According to a report by Reuters, Yahoo Inc built a secret custom software program to search all of its customers’ email messages for specific information, at the request of U.S. intelligence officials. The report cites three unnamed former employees and “a fourth person appraised of the events,” saying that the company scanned “hundreds of millions of Yahoo Mail accounts” at the request of the National Security Agency or the FBI.
It’s unclear what information Yahoo passed on to the intelligence agencies. Microsoft, Google and Twitter have all denied conducting similar searches. In a statement provided to media, a Microsoft spokesperson said:
“We have never engaged in the secret scanning of email traffic like what has been reported today about Yahoo.”
… but declined to comment on whether or not they had been approached with such a request. Google said that they had “never received such a request.” A Twitter spokesperson told TechCrunch “We’ve never received a request like this, and were we to receive it we’d challenge it in a court.”
The decision to comply with the government’s request was contentious within Yahoo, ultimately causing former Chief Information Security Officer Alex Stamos to leave the company, later landing at Facebook.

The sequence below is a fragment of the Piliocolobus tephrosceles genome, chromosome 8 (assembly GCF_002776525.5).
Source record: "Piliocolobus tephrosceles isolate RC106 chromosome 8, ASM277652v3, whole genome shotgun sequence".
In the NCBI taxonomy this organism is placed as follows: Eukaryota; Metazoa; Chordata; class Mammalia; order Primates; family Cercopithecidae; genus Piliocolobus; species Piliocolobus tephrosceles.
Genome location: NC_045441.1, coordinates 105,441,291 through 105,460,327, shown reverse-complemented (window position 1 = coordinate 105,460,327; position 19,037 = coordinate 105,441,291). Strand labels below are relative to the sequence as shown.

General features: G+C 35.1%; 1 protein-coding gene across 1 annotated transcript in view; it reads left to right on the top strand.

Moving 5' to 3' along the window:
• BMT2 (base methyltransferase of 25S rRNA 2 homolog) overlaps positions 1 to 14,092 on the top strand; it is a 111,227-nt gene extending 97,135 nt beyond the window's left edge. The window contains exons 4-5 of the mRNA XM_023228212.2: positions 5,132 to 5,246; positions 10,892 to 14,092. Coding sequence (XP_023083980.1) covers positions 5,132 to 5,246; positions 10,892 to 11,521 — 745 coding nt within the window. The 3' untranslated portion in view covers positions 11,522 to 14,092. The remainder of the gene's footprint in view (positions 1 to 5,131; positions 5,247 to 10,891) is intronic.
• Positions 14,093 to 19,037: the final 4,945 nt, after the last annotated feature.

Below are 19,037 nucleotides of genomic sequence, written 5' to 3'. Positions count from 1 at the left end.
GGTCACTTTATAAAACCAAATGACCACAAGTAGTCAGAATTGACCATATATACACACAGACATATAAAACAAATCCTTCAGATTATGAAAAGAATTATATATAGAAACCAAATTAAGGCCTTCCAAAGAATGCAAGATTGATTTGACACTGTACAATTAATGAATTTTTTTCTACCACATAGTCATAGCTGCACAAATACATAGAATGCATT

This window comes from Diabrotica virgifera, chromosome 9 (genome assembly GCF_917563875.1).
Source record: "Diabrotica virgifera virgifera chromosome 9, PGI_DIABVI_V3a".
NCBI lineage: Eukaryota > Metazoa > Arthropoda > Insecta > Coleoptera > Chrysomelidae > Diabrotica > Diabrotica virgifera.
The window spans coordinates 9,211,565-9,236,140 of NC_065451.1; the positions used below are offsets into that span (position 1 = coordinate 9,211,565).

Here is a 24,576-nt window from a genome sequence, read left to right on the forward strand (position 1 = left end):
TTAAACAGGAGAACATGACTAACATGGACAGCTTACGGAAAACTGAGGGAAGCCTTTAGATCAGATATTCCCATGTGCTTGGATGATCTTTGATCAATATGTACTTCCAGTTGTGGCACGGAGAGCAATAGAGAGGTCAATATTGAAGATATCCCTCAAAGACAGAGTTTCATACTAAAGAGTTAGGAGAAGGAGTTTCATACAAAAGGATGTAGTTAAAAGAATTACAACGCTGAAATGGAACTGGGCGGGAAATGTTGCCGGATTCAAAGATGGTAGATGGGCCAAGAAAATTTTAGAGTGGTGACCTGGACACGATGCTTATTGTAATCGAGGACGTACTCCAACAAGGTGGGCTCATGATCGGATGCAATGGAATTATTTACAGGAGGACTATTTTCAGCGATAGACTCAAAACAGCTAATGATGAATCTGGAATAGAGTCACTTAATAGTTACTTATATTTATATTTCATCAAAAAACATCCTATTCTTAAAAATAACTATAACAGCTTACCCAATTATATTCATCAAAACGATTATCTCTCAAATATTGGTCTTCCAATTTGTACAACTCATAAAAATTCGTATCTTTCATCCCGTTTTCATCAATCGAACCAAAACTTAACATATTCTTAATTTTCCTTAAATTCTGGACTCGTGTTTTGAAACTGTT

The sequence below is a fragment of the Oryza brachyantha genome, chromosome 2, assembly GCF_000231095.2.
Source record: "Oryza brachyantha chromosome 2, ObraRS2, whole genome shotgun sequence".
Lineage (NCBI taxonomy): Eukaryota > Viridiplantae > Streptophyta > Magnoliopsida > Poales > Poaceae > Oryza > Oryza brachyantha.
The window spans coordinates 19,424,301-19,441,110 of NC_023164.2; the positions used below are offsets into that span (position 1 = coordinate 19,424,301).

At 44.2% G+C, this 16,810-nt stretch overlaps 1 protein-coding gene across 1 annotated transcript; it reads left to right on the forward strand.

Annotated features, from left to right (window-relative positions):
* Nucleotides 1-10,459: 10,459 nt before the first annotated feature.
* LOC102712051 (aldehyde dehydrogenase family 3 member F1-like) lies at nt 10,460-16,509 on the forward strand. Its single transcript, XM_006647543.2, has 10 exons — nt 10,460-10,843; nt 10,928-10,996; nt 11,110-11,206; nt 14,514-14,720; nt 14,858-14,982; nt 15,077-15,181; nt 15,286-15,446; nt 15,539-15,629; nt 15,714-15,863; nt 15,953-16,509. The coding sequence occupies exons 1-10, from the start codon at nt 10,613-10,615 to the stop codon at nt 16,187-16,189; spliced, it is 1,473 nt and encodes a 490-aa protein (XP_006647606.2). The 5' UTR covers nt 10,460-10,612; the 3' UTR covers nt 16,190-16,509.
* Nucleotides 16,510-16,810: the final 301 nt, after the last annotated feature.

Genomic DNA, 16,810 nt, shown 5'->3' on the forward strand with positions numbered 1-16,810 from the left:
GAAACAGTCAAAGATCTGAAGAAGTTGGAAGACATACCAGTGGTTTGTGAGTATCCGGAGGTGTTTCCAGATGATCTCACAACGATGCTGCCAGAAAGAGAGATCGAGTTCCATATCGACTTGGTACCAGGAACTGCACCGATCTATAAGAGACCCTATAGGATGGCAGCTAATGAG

Mayer and other executives ultimately decided to comply with the directive last year rather than fight it, in part because they thought they would lose, said the people familiar with the matter.
Yahoo in 2007 had fought a FISA demand that it conduct searches on specific email accounts without a court-approved warrant. Details of the case remain sealed, but a partially redacted published opinion showed Yahoo’s challenge was unsuccessful.
Some Yahoo employees were upset about the decision not to contest the more recent edict and thought the company could have prevailed, the sources said.
They were also upset that Mayer and Yahoo General Counsel Ron Bell did not involve the company’s security team in the process, instead asking Yahoo’s email engineers to write a program to siphon off messages containing the character string the spies sought and store them for remote retrieval, according to the sources.
That security team, bypassed in the decision to comply, found the program within weeks. They initially thought the company had been hacked (something they were probably already well familiar with). Stamos then resigned, according to Reuters, telling his subordinates that hackers could have accessed the stored emails due to a programming flaw.
As internet companies face increasing scrutiny over their abilities to protect user data from not only hackers but governments, and governments continue to push for more access in order to pursue their enemies, user security of online assets is going to become an ever bigger problem.
Do you trust Microsoft with your data in the cloud? Do you trust anyone?
Further reading: Email, National Security, Yahoo